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Ukrainian TV Channels Blocked in Crimea for 'Moral and Legal' Reasons

The Crimean administration has taken Ukrainian television channels off air and replaced them with Russian broadcasts ahead of a planned referendum on the peninsula becoming part of Russia, an official has said.

Regional information minister Dmitry Polonsky, who has accused the Ukrainian channels of toeing the line of the "illegitimate Kiev authorities," said Sunday that the broadcasts have been blocked for "moral and legal" reasons.

"Since the Crimean Supreme Council made a decision about joining Russia — and we are only waiting for the referendum to confirm that — Crimea has no longer been subject to Ukrainian legislation," Polonsky said Sunday, Itar-Tass reported.

"We believe that we have the right to protect the residents of Crimea for the escalation of violence, lies and the flow of untrue information that had been flowing from the screens."

Crimean journalist Zair Akadyrov said Sunday on his Facebook page that Ukrainian national television channels and independent local broadcasters had been taken off air, with Russia's state-run networks broadcasting in their place.

However, Crimea's deputy premier Olga Kovitidi said the Ukrainian channels were down for "technical reasons" and that their broadcasts would be restored when experts figure out what caused the glitch, Interfax reported.

Earlier this month, Crimean authorities removed from air the popular independent broadcaster Chernomorskaya Teleradiokompaniya, or Black Sea television, and dozens of armed masked men stormed the office of the Center for Investigative Journalism.

Meanwhile in Kiev, the deputy secretary of Ukraine's National Security and Defense Council last week called on television and radio authorities to consider revising the licensing conditions of Russian channels in the country, Rosbalt Ukraina reported Thursday.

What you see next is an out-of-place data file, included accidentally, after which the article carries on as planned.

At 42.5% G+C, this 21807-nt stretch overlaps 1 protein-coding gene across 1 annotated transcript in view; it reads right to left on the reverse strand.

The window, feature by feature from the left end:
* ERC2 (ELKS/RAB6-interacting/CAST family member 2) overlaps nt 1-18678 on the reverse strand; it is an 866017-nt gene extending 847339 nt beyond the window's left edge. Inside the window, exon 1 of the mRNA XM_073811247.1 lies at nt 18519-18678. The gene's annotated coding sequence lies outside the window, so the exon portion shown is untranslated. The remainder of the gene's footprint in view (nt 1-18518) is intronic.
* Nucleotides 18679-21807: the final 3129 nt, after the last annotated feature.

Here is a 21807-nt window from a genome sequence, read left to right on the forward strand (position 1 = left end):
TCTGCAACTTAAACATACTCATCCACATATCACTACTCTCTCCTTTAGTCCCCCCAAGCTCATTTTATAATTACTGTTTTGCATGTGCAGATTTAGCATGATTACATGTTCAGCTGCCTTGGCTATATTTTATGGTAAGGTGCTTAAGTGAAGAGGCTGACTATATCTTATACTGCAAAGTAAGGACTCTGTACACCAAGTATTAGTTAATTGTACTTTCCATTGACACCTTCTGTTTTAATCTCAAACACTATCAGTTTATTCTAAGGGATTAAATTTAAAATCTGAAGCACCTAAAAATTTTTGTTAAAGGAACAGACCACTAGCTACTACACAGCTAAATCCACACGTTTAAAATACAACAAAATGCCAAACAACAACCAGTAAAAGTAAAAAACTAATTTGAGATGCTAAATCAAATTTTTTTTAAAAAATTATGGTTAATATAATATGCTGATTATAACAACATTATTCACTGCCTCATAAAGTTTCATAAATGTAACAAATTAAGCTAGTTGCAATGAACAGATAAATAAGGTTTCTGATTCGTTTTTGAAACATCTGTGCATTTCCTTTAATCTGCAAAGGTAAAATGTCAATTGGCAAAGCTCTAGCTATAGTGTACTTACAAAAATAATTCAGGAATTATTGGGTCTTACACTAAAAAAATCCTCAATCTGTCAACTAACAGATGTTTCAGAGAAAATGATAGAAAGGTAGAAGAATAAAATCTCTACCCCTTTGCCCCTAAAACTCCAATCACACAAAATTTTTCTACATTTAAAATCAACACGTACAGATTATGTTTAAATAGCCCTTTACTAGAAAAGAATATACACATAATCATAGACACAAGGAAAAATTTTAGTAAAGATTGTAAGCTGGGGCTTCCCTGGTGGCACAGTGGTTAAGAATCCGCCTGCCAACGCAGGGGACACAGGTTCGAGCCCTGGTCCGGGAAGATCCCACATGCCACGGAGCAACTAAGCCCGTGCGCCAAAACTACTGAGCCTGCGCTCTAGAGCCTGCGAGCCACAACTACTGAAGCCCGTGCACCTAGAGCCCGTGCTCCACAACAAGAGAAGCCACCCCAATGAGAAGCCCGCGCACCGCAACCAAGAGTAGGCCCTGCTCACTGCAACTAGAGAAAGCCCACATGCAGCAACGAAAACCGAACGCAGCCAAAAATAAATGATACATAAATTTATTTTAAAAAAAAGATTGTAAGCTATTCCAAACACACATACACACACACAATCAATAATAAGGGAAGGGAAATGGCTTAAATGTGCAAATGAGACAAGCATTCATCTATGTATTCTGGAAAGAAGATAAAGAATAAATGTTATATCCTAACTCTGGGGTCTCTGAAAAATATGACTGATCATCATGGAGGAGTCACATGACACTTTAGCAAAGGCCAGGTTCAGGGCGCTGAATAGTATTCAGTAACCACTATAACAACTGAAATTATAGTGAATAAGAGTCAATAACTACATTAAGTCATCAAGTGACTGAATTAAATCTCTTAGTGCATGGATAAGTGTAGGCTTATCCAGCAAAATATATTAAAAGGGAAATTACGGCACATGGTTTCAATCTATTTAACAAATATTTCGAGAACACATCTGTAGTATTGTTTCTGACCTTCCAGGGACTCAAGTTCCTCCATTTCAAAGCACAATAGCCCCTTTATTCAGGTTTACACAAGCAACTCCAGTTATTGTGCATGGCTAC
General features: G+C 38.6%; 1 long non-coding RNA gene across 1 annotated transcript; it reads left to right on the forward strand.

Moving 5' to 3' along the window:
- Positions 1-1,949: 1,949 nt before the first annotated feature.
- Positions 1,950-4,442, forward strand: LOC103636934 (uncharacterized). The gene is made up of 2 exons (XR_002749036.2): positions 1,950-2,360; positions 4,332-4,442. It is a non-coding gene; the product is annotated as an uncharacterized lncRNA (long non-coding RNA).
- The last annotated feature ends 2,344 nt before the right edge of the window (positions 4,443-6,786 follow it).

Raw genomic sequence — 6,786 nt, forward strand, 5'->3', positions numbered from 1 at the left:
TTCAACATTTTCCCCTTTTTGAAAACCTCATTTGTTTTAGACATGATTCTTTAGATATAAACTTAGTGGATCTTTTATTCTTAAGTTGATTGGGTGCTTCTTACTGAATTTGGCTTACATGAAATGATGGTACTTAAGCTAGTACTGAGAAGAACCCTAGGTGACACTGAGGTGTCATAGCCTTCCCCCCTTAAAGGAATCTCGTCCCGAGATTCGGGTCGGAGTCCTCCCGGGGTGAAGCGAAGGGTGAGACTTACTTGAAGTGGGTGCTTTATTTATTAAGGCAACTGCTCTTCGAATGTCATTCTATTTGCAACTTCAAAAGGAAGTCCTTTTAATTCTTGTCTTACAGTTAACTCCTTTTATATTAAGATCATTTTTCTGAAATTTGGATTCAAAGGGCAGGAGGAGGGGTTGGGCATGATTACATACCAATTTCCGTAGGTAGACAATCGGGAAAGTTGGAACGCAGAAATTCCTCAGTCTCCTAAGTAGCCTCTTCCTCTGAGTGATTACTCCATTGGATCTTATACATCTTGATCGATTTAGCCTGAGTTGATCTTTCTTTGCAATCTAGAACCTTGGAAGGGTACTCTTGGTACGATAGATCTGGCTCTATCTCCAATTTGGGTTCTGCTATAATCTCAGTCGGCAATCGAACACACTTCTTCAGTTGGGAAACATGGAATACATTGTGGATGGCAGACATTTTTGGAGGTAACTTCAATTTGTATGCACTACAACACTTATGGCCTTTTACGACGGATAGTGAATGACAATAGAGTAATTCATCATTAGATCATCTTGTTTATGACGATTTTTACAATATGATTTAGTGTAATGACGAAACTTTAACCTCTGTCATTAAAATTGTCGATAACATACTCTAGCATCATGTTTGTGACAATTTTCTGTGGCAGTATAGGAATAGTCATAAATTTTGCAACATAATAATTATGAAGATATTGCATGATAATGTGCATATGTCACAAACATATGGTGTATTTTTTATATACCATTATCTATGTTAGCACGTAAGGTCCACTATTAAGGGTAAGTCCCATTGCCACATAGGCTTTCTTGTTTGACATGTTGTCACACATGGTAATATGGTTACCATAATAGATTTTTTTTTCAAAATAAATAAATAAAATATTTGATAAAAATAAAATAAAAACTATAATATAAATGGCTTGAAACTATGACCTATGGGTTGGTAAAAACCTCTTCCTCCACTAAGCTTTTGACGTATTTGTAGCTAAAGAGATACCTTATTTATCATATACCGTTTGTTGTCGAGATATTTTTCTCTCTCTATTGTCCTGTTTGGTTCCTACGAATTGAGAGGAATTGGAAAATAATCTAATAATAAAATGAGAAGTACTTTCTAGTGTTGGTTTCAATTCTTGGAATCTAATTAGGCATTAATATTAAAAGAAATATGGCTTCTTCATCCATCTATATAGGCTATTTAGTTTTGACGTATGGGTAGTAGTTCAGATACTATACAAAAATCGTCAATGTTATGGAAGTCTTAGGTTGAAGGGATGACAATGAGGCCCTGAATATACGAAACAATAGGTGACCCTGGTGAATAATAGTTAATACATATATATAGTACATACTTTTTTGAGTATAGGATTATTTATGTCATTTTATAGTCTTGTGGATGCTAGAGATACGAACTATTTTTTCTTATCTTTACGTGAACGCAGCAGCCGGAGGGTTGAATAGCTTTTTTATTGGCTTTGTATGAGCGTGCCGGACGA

Russian television channels routinely portray Ukraine as being gripped by violence at the hands of "neo-Nazis" from the protest movement that toppled the previous administration, and follow the Kremlin's line of saying that Moscow had to intervene in the Crimea to protect Russian-speakers.

"Given that the information war in Ukraine has seriously intensified, we appeal to the members of the [broadcasting body] to consider the situation that has developed in Ukraine's information space and presents a threat to national security" deputy secretary Victoria Syumar said in support of a Russian-license review.

Ukrainian broadcaster Lanet said Tuesday on its website that it was suspending three Russian channels — Pervy Kanal, NTV Mir and RTR-Planeta — from broadcast on its network due to "aggressive propaganda and incitement to war."

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